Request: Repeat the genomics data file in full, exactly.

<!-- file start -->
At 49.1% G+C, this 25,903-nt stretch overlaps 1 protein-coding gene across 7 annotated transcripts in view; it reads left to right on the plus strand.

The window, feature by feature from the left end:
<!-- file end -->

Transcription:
At 49.1% G+C, this 25,903-nt stretch overlaps 1 protein-coding gene across 7 annotated transcripts in view; it reads left to right on the plus strand.

The window, feature by feature from the left end: